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Editorial: Curbing free expression is the wrong response to the killings in Portland

Accused murderer Jeremy Joseph Christian is arraigned in Multnomah County Circuit Court in Portland, Ore. on May 30.
(Beth Nakamura / Associated Press)

Portland, Ore., is still shaken by the stabbings that cost two courageous men their lives and seriously injured a third when they came to the defense of two women being subjected to anti-Muslim taunts on a commuter train. But the trauma doesn’t justify a request by Portland’s mayor that the federal government cancel two demonstrations planned for next month by conservative groups.

In making this point, we mean no disrespect to Taliesin Namkai-Meche, Rick Best and Micah Fletcher. As President Trump rightly (if belatedly) observed, the men were “standing up to hate and intolerance” last Friday when they tried to calm Jeremy Joseph Christian, who was shouting anti-Muslim slurs at two teenage girls, one of whom was wearing a Muslim head scarf. Police said Christian stabbed all three men, killing Namkai-Meche and Best and seriously wounding Fletcher.

It’s understandable that citizens and civic leaders in Portland would be traumatized by this horrific crime and wary of hearing more of the sort of hateful rhetoric that preceded it. As Mayor Ted Wheeler put it in a Facebook post: “Our community remains in shock and mourning.”

But Wheeler went too far in urging federal authorities to revoke a permit for a June 4 “Trump Free Speech Rally” on a plaza in downtown Portland and to block a “March Against Sharia” scheduled for June 10. (Wheeler said the city wouldn’t issue its own permits for the events, which he described as “alt-right demonstrations.”)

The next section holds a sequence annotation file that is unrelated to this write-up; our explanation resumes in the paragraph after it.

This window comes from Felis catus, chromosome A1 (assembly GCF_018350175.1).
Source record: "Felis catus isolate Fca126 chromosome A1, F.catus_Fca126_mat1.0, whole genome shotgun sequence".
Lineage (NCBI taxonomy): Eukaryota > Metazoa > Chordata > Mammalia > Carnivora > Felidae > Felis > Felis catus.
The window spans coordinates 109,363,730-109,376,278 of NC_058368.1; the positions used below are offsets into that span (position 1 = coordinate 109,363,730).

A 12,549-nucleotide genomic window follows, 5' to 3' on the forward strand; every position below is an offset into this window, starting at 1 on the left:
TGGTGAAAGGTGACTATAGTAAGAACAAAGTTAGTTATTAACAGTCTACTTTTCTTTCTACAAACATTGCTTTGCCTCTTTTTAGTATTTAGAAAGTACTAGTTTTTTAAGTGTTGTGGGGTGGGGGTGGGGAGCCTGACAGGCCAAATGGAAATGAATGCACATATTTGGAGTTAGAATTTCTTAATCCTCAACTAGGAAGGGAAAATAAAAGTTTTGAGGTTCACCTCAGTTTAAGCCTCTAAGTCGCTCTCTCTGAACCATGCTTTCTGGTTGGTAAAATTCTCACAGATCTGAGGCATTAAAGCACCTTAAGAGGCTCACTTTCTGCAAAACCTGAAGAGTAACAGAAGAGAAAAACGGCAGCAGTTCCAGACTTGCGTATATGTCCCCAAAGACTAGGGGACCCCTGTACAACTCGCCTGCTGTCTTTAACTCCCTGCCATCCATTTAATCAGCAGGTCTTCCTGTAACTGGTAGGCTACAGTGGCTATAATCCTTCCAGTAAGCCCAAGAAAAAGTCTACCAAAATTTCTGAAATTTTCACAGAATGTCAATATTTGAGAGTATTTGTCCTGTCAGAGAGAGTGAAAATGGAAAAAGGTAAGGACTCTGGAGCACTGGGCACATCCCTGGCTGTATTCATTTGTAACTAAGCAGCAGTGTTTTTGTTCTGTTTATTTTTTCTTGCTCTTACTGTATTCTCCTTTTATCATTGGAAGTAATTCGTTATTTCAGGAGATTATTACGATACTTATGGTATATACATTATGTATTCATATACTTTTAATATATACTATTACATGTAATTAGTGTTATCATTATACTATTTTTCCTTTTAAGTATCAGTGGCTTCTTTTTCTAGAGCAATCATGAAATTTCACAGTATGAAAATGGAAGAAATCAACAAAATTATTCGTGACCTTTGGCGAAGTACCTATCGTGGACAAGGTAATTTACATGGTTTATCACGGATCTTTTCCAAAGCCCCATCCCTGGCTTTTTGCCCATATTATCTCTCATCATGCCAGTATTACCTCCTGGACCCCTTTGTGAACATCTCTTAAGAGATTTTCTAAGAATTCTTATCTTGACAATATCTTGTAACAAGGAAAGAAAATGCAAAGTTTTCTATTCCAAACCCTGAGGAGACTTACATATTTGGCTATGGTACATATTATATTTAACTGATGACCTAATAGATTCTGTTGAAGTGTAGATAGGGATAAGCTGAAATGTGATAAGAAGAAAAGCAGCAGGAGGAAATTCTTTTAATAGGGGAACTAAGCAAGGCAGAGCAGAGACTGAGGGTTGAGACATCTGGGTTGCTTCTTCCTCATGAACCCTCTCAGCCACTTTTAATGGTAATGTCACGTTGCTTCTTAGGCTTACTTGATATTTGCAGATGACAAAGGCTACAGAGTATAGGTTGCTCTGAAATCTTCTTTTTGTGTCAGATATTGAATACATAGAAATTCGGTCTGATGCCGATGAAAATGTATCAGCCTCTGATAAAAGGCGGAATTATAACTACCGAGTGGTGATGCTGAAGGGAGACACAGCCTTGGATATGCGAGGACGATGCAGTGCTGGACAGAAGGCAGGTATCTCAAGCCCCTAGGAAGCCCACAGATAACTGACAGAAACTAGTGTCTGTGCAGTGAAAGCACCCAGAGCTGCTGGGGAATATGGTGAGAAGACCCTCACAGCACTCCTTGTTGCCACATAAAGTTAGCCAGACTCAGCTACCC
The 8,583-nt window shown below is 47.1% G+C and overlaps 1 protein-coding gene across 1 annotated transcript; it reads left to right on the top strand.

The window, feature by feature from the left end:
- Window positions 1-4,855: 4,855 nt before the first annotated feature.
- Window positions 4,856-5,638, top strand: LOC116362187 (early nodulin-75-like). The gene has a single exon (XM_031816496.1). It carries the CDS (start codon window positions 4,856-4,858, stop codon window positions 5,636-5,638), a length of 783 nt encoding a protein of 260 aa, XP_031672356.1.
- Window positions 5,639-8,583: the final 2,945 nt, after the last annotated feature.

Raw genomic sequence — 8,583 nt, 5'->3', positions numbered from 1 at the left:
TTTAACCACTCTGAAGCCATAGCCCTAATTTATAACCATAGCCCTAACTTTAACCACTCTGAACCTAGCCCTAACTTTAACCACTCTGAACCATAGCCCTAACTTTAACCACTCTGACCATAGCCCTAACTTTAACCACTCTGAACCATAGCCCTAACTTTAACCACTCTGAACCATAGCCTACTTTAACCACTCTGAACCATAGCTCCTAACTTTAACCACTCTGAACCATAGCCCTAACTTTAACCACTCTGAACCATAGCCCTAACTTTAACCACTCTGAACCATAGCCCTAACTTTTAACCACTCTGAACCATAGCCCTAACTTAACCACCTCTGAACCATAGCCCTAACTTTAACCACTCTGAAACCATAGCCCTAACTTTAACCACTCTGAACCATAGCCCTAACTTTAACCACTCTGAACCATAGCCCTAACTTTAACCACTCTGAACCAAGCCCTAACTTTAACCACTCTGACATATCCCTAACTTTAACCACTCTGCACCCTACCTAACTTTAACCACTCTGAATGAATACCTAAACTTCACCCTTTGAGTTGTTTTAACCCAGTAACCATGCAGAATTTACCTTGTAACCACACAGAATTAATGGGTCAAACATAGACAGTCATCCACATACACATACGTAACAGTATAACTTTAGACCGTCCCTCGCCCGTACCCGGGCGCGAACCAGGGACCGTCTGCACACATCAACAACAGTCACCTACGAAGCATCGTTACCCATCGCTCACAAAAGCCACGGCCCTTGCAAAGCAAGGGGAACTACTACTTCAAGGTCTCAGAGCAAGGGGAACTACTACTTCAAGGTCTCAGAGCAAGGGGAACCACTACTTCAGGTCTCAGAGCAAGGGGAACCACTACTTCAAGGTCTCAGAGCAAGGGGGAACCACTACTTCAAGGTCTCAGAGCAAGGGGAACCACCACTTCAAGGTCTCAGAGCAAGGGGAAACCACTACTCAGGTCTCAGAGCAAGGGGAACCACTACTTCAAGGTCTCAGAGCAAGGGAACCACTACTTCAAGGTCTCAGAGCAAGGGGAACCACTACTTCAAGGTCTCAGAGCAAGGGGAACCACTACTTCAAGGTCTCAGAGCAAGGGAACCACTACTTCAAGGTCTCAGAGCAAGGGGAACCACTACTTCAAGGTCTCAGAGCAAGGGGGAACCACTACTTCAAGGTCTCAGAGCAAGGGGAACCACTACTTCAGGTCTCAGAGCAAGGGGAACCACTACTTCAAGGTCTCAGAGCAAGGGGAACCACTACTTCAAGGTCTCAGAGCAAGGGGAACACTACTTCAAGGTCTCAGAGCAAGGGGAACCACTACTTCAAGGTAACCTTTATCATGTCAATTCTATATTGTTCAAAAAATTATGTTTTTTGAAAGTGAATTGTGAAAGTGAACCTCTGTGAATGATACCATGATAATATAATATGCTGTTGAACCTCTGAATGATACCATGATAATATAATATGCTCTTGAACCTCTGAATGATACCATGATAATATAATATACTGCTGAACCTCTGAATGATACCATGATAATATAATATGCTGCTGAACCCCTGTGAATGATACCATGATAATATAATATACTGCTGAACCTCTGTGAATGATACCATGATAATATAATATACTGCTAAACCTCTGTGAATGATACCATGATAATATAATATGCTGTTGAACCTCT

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The trauma doesn’t justify a request by Portland’s mayor that the federal government cancel two demonstrations planned for next month by conservative groups.

Wheeler has also asked the organizers of the demonstrations to stay away voluntarily, which is less problematic. But when a government official uses his power to close off a traditional public forum to a peaceful demonstration — or prevails upon another level of government do so — that undermines the 1st Amendment’s protection of free speech and assembly.

That point was succinctly stated by the ACLU Of Oregon: “It may be tempting to shut down speech we disagree with, but once we allow the government to decide what we can say, see, or hear, or who we can gather with, history shows us that the most marginalized will be disproportionately censored and punished for unpopular speech. If we allow the government to shut down speech for some, we all will pay the price down the line.”

We recognize that such free-speech pieties seem more abstract in a press release, an editorial or a judicial opinion than they do in a real-world environment in which political officials — or university administrators — must worry about the possibility that heated or hateful political speech might inspire violent action. And we know that it’s tempting to solve the problem by preventing the speech in the first place, rather than investing in the resources necessary to ensure that demonstrations remain peaceful and that potentially violent counter-demonstrators don’t exercise a “heckler’s veto.”

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Variations of such a veto have already been cast this year at UC Berkeley, Middlebury College and Claremont McKenna College. And it happened last month in Portland: A business association there canceled its annual Avenue of Roses Parade because of fears that two “anti-fascist” groups would disrupt the event if the county Republican Party were allowed to march. The organizers had received an anonymous letter warning: “You have seen how much power we have downtown and that the police cannot stop us from shutting down roads so please consider your decision wisely.”

Finally, because the accused killer in Portland reportedly made bigoted comments online, this incident is likely to embolden those who argue that “hate speech” is a species of violence and unprotected by the 1st Amendment. But the Supreme Court has made it clear that only a few narrow categories of speech aren’t shielded by that section of the Bill of Rights, including “true threats” and incitements to “imminent lawless action” that are likely to cause such action.

“Hate speech” is repugnant but it is also constitutionally protected. So long as they behave peacefully, Americans are free to gather in public and offend whomever they wish. Elected officials such as Mayor Wheeler are likewise free to condemn such speech, but they may not use their power to prevent it from being expressed.

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